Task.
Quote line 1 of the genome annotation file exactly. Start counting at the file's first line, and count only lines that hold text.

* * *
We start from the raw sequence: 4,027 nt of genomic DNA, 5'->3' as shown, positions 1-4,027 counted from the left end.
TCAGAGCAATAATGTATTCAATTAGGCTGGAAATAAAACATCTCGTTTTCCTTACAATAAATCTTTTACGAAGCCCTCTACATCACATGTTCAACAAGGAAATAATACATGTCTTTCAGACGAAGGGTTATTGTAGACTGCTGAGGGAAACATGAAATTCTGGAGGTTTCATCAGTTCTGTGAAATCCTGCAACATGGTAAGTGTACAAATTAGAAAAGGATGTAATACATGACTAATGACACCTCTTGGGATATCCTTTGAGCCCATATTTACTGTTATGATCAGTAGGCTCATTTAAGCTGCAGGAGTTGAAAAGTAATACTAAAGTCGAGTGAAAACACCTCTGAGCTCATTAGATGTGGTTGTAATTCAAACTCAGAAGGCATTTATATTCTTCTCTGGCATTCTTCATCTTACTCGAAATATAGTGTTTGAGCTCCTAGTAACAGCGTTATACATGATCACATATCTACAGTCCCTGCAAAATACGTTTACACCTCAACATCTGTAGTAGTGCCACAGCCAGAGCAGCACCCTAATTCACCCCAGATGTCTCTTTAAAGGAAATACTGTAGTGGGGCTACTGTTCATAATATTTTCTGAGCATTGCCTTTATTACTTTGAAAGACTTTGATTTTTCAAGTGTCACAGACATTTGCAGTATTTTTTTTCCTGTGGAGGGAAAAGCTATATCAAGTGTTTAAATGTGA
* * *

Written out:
We start from the raw sequence: 4,027 nt of genomic DNA, 5'->3' as shown, positions 1-4,027 counted from the left end.